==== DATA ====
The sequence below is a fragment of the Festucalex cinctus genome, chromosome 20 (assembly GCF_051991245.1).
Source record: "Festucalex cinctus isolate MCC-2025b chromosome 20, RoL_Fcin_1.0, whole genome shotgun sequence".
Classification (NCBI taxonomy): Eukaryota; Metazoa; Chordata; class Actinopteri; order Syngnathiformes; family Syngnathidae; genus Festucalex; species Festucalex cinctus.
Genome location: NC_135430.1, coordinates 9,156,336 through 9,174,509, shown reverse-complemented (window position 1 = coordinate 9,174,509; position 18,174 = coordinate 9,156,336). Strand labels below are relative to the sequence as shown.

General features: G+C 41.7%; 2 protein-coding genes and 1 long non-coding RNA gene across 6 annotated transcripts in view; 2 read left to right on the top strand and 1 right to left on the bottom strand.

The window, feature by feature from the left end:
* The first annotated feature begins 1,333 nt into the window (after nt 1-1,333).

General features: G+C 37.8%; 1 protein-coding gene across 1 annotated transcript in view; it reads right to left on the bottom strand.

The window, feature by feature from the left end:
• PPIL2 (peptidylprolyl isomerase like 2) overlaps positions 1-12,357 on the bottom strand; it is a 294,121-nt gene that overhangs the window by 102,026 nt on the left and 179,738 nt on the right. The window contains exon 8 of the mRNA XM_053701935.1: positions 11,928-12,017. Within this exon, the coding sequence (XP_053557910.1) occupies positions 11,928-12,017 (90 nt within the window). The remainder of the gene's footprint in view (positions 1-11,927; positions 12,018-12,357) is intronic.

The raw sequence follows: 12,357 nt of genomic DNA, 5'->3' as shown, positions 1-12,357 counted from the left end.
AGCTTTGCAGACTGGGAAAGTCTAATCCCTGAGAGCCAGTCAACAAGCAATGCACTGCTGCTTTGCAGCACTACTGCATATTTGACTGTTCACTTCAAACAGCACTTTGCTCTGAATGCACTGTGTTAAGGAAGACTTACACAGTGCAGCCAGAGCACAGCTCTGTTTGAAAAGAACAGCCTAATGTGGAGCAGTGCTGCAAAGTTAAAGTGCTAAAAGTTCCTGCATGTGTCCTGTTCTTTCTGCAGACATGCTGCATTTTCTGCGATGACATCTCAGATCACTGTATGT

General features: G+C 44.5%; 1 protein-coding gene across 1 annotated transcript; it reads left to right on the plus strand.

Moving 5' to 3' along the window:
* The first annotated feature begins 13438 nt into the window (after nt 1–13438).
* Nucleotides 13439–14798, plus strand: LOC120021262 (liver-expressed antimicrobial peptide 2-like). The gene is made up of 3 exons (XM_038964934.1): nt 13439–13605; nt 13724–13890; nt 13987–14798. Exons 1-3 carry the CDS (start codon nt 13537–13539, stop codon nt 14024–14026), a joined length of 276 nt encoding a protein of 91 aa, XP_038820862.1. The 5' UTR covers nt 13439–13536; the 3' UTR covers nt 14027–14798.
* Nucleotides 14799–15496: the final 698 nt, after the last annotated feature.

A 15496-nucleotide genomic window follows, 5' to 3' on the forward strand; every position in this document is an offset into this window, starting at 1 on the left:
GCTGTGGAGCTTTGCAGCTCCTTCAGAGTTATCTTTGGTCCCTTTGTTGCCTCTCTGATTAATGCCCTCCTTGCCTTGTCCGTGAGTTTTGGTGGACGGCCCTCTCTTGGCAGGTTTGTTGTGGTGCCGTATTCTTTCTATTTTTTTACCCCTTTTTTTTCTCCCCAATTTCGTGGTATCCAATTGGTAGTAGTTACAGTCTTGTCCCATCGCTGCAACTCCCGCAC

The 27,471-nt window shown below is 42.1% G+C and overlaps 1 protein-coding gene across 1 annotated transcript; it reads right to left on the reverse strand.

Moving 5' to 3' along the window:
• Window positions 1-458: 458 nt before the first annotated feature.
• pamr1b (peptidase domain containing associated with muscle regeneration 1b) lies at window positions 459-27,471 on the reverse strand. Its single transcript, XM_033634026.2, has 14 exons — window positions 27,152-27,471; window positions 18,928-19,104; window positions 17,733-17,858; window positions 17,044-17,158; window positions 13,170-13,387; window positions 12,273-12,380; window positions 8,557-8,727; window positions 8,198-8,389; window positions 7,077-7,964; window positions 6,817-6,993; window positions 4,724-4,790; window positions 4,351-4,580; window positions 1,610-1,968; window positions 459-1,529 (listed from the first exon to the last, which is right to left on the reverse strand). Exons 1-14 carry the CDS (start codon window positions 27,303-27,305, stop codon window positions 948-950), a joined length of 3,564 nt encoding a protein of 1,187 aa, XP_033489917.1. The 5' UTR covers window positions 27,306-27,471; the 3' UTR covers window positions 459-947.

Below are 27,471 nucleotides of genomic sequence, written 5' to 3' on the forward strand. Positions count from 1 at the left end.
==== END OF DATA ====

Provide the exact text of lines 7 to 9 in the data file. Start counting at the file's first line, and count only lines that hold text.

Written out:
* The first annotated feature begins 1,333 nt into the window (after nt 1-1,333).

General features: G+C 37.8%; 1 protein-coding gene across 1 annotated transcript in view; it reads right to left on the bottom strand.

The window, feature by feature from the left end: